I have a noisy and low amplitude (0-50mV amplitude) signal from a hall effect sensor (TI DRV5053) that has a ~1V DC offset. The signal will be in the range of 95-105 Hz and is used to determine the amplitude of piston motion using a small magnet.

I needed to get this into something useful for our data system so I went to the AD website and generated a bandpass filter with a gain of 100 and narrow passband around 100 Hz. THis would get rid of the DC offset and give the signal a good amplitude to connect to a data system and remove the unwanted high frequency noise.

Filter Circuit

I sloppily soldered two of these active filters together on a small proto board and while one works exactly how I expected it to, the second one does not. Whenever I connect the function generator with a 20mV 100Hz sine wave there is a high frequency oscillation the input at about 350 kHz, however the output is oscillation free and at about 1/2 of the amplitude that I expect.

Unfortunately I lack the experience necessary to deduce where the problem may lie. I have inspected everything I could and it looks like it's connected properly. Because the output is not oscillating I feel like that means that the second stage of the filter is working and the first stage is not. There have been brief moments when connecting the input signal where there was no oscillations but it quickly starts oscillating again. I haven't been able to consistently reproduce this.

Does anyone have any idea about what might be causing this oscillation and what I might want to investigate in order to fix this.

Here are images of the working and non-working filters on an oscilloscope.

Oscillating signal 40mV pk-pk input is purple, and the filtered output is yellow

Properly Working Active Filter.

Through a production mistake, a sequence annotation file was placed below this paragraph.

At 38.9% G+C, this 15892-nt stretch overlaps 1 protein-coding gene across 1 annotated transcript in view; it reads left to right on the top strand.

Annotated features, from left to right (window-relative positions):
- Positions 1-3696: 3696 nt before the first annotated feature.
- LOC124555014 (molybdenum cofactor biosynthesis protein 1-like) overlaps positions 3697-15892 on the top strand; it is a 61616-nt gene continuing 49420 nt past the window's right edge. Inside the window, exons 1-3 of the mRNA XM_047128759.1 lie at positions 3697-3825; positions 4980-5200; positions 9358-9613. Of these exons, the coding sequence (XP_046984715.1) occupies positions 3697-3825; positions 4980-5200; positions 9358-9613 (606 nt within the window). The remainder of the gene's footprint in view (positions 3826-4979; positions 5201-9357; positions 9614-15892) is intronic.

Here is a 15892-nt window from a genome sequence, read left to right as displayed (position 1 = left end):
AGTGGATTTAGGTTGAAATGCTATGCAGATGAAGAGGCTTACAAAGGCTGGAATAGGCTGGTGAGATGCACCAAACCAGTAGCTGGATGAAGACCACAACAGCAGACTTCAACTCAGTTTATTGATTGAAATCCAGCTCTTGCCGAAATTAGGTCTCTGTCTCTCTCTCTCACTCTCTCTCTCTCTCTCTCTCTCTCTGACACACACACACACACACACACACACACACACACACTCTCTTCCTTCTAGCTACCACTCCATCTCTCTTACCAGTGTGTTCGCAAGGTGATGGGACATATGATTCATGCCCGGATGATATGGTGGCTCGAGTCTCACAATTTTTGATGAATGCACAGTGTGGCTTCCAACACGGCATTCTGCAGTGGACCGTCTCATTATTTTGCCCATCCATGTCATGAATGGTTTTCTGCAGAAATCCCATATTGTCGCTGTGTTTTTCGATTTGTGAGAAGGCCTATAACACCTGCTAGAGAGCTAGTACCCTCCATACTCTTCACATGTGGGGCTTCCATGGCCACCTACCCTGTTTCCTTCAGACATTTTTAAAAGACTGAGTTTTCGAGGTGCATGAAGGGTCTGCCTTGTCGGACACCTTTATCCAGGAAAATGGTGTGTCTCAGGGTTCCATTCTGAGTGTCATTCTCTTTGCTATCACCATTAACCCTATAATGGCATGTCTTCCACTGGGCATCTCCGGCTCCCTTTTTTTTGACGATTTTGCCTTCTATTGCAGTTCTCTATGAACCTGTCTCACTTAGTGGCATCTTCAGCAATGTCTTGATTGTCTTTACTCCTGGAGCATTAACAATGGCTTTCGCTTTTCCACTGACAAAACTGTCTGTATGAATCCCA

• 2
    \$\begingroup\$ Pictures of your board? And why did you use two separate ICs for the op amps, when you have two op amps on each chip anyway? \$\endgroup\$
    – Hearth
    Commented Mar 14, 2019 at 17:40
  • \$\begingroup\$ On a breadboard? Apply those +/- DC supply bypass capacitors directly from the IC supply pin to the local ground where opamp "+" is grounded, and R2A, R2B are grounded. Some folks apply these capacitors on the two breadboard strips used for supply distribution - may be too far away. Could also be improper ground point for your generator: ground loop + gain makes this grounding point critical. This may involve your 'scope ground too. \$\endgroup\$
    – glen_geek
    Commented Mar 14, 2019 at 18:04
  • 1
    \$\begingroup\$ Need pictures of the implementation, the problem is probably in parasitic component values from the board \$\endgroup\$
    – Voltage Spike
    Commented Mar 14, 2019 at 18:25

1 Answer 1


Although the CMOS dual Op Amps are supposed to be unity gain stable with 55 deg phase margin at 24V supply, that is with no load capacitance from a cable from sig. gen and probe.

The Multiple-feedback BPF filter you chose, if you imagine the caps as short circuits, shunts the feedback to unity gain , which you want to avoid for CMOS OA's. It oscillates with a reactive (xx pF) load at the unity gain-BW frequency since the output impedance is much higher than BJT types. Your resonance is just below the minimum of spec range due to small loading effects. (0.4MHz Min).

Therefore, I recommend you use the Sallen-Keys feedback BPF configuration, which I believe, does not have this problem as the attenuation is done on the input with positive feedback for filtering and negative feedback for gain.

enter image description here

Here I would choose min Rf at 100k and use 0.5% parts with a Bessel response and a BW of 15 Hz and Av=40 dB.

So scale all these 0.5% parts of R's x100 and reduce C/100

enter image description here

  • \$\begingroup\$ You have made a good point about the loading of the second stage, if perhaps Mr. Goodell is using a coax cable to the scope rather than a probe. However, the multiple feedback band pass is an excellent topology, and I doubt that that switching to Salen Key is worthwhile. However, if he rebuilds the filter, he may inadvertently fix whatever problem he really has. \$\endgroup\$
    – user69795
    Commented Feb 19, 2020 at 4:51
  • \$\begingroup\$ @user69795 on 2nd thought , measurement error , corrected by a slower sweep might indicate line noise from supply or floating pickup. \$\endgroup\$ Commented Feb 19, 2020 at 10:16

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